|2014-10-30 ||Les Underhill |
|Six million records in the SABAP2 database |
Six million records in the SABAP2 database. Team SABAP2, you have got from five million to six million in two days less than a year. The previous millions have all taken about 13 months (apart from the first, which took two years!).
We are steadily building not only the start-of-the-21st-century distribution maps, but we are also getting enough data on an annual basis to start thinking about mapping changes in bird distribution continuously. No one, nowhere, has come close to achieving this!
Well done, Team SABAP2. Seven million, here we come.
|2014-10-26 ||Les Underhill |
|SABAP2 at 70% in South Africa, Lesotho and Swaziland |
70% of the 17633 pentads in the original SABAP2 area of South Africa, Lesotho and Swaziland have been visited at least once. When we started the project on 1 July 2007 this level of coverage seemed an unimaginable pipedream. This is the day for a resounding celebration for the Citizen Scientists who have participated in the project. Well done, Team SABAP2. You are building the maps of current distribution for all our bird species. You are participating in the most important bird conservation project in the region. Without these maps, and the ability to compare them with the maps produced by the first bird atlas project, bird conservation would be based on guesswork.
|2014-10-10 ||Les Underhill |
|Awesome new Virtual Museum feature: how to find the gaps in coverage |
This news item explains how to find the gaps in coverage in ADU Virtual Museum projects. On the Virtual Museum website, first choose (from the left hand side menu) the project you are interested in finding the gaps for. Then, from this menu, choose "Maps" and click on the tab "Gap Analysis" and then on "Request summary." A map like the one on the left appears. The grid generates the Quarter Degree Grid Cells. Those with data are coloured. Those without data are blank. Click on the grid cell you are interested in. A Google map like the one on the right appears. This grid cell is 2824DA and covers part of Kimberley, and a section of the Vaal River. It is the basic road map that appears first; I clicked "Satellite" at the top right corner to get this view.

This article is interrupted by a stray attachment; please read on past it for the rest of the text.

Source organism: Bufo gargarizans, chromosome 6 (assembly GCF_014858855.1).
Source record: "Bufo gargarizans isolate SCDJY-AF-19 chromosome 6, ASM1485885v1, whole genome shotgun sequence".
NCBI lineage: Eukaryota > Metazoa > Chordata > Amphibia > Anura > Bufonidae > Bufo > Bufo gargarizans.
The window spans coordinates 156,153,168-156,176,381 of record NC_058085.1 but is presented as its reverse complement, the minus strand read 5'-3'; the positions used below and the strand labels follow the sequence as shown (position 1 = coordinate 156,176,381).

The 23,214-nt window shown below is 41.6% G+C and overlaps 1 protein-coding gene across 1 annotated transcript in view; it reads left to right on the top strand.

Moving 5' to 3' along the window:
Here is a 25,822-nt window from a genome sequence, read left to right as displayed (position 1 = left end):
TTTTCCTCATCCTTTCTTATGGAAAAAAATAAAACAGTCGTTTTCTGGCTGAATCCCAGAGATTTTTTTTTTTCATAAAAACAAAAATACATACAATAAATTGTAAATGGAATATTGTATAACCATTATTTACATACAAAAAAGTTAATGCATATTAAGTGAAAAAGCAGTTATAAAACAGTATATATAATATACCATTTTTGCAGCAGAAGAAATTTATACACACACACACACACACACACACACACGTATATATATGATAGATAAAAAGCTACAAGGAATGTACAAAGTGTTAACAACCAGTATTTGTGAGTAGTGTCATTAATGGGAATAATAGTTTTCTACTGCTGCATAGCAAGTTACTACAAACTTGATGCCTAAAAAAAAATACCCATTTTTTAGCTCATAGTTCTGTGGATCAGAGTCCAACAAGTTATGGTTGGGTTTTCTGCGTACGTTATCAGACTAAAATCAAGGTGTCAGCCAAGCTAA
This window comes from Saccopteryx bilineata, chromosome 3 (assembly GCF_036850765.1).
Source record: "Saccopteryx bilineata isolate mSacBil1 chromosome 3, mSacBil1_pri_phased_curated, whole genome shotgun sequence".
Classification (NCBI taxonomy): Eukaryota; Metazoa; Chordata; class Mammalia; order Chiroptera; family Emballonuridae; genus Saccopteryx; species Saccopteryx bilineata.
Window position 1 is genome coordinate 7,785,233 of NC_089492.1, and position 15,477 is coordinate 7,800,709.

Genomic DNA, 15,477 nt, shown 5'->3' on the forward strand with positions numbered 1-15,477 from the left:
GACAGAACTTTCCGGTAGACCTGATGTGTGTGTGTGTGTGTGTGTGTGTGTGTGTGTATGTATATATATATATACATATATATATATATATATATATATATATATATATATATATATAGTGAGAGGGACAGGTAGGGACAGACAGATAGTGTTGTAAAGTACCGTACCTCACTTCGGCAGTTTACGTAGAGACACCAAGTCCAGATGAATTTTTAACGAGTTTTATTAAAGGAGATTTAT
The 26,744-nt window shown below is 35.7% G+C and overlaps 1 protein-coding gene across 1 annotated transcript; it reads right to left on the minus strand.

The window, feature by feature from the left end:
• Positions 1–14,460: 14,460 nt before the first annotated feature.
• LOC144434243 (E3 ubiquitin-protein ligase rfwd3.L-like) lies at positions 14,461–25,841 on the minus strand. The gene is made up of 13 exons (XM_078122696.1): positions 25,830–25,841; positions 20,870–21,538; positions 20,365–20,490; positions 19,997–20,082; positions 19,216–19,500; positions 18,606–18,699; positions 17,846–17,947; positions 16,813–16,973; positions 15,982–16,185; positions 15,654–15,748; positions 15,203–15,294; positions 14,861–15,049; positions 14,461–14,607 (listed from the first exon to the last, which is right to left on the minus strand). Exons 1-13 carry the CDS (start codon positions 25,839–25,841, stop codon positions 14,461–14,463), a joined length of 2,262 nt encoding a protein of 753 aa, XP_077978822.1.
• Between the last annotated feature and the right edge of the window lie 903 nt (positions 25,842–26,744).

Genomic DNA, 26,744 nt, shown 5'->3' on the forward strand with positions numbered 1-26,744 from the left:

If a grid cell has records, then a species list for the Quarter Degree Grid Cell appears under the map.
This is the Gap Analysis for LacewingMAP. It is little short of astonishing that this new section of the Virtual Museum already has records for 47 Quarter Degree Grid Cells, 2.3% of the region.
This is Version 1 of the ADU Virtual Museum Gap Analysis. It will be extended to cover Africa, and be extended to be able to find the gaps for specific time periods, for example, gaps since 2000.
|2014-08-08 ||Megan Loftie-Eaton |
|FLUTTERBY FRIDAY is here! |
TGIFF - Thank Goodness it's FLUTTERBY FRIDAY! This stunning butterfly is a Little Pansy (Junonia sophia) -- the Little Pansy is a butterfly in the Nymphalidae family. There are two subspecies of this beautiful butterfly, namely: -- Junonia sophia sophia (Senegal, Gambia, Guinea-Bissau, Guinea, Sierra Leone, Liberia, Ivory Coast, Burkina Faso, Ghana, Togo, Nigeria, Cameroon) -- Junonia sophia infracta Butler, 1888 (Angola, Democratic Republic of Congo, eastern Uganda, Rwanda, Burundi, western and central Kenya, Ethiopia, Tanzania, Malawi, northern Zambia)
The Little Pansy prefers forest and savanna habitat. The larvae feed on Paulowilhelmia sclerochiton, Hypoestes verticillaris, Brillantaisa lamium, Sclerochiton paulowilhelmina, Asystasia, Barleria, Justicia, and Ruellia species.
|2014-07-18 ||Dieter Oschadleus |
|Weaver nests with long entrance tubes |
Several weaver species regularly build nests with long entrance tubes, although some individual nests have shorter tubes:
Often long tubed nests are built by solitary, monogamous weavers. This group of weavers usually consists of a pair and they build the nest together. In some malimbes, a group of birds help build a nest. The long tube probably reduces predation but does not stop some predators. In the polygnous weavers it is usually the male that builds (although the female lines an accepted nest) and males want to build many nests in a breeding season, rather than spending energy on building nests with long tubes.
Thanks to the observers who submitted these records! Please record and submit your record of weaver nests to PHOWN (PHOtos of Weaver Nests) via the Virtual Museum upload site.